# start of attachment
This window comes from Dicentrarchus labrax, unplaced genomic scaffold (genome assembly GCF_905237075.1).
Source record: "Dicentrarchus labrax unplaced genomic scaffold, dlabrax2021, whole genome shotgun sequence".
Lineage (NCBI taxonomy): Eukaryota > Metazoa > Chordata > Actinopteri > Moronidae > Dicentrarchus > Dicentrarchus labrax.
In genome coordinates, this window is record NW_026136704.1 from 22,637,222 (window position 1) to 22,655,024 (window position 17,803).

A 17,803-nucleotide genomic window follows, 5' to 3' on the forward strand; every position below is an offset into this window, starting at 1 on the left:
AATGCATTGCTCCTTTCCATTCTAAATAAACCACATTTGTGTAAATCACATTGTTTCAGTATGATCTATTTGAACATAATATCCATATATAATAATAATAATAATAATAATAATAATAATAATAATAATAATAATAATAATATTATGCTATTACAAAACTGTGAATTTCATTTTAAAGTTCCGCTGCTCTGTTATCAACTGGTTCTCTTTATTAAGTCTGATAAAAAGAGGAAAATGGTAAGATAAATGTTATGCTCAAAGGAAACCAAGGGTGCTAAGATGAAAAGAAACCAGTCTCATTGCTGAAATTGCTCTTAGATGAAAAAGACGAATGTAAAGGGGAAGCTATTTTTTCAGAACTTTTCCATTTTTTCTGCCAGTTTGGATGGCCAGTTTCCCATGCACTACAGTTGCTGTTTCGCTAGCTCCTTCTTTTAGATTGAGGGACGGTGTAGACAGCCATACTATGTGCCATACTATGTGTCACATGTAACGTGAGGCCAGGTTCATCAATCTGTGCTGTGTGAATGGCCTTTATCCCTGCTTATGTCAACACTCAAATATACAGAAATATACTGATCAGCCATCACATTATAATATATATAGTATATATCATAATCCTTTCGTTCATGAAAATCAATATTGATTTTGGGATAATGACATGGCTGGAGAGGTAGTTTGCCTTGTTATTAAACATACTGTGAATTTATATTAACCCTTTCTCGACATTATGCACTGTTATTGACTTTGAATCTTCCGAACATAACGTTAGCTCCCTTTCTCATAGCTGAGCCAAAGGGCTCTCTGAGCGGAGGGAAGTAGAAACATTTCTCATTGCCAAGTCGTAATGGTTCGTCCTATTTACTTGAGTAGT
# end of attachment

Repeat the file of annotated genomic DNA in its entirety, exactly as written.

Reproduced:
This window comes from Dicentrarchus labrax, unplaced genomic scaffold (genome assembly GCF_905237075.1).
Source record: "Dicentrarchus labrax unplaced genomic scaffold, dlabrax2021, whole genome shotgun sequence".
Lineage (NCBI taxonomy): Eukaryota > Metazoa > Chordata > Actinopteri > Moronidae > Dicentrarchus > Dicentrarchus labrax.
In genome coordinates, this window is record NW_026136704.1 from 22,637,222 (window position 1) to 22,655,024 (window position 17,803).

A 17,803-nucleotide genomic window follows, 5' to 3' on the forward strand; every position below is an offset into this window, starting at 1 on the left:
AATGCATTGCTCCTTTCCATTCTAAATAAACCACATTTGTGTAAATCACATTGTTTCAGTATGATCTATTTGAACATAATATCCATATATAATAATAATAATAATAATAATAATAATAATAATAATAATAATAATAATAATATTATGCTATTACAAAACTGTGAATTTCATTTTAAAGTTCCGCTGCTCTGTTATCAACTGGTTCTCTTTATTAAGTCTGATAAAAAGAGGAAAATGGTAAGATAAATGTTATGCTCAAAGGAAACCAAGGGTGCTAAGATGAAAAGAAACCAGTCTCATTGCTGAAATTGCTCTTAGATGAAAAAGACGAATGTAAAGGGGAAGCTATTTTTTCAGAACTTTTCCATTTTTTCTGCCAGTTTGGATGGCCAGTTTCCCATGCACTACAGTTGCTGTTTCGCTAGCTCCTTCTTTTAGATTGAGGGACGGTGTAGACAGCCATACTATGTGCCATACTATGTGTCACATGTAACGTGAGGCCAGGTTCATCAATCTGTGCTGTGTGAATGGCCTTTATCCCTGCTTATGTCAACACTCAAATATACAGAAATATACTGATCAGCCATCACATTATAATATATATAGTATATATCATAATCCTTTCGTTCATGAAAATCAATATTGATTTTGGGATAATGACATGGCTGGAGAGGTAGTTTGCCTTGTTATTAAACATACTGTGAATTTATATTAACCCTTTCTCGACATTATGCACTGTTATTGACTTTGAATCTTCCGAACATAACGTTAGCTCCCTTTCTCATAGCTGAGCCAAAGGGCTCTCTGAGCGGAGGGAAGTAGAAACATTTCTCATTGCCAAGTCGTAATGGTTCGTCCTATTTACTTGAGTAGT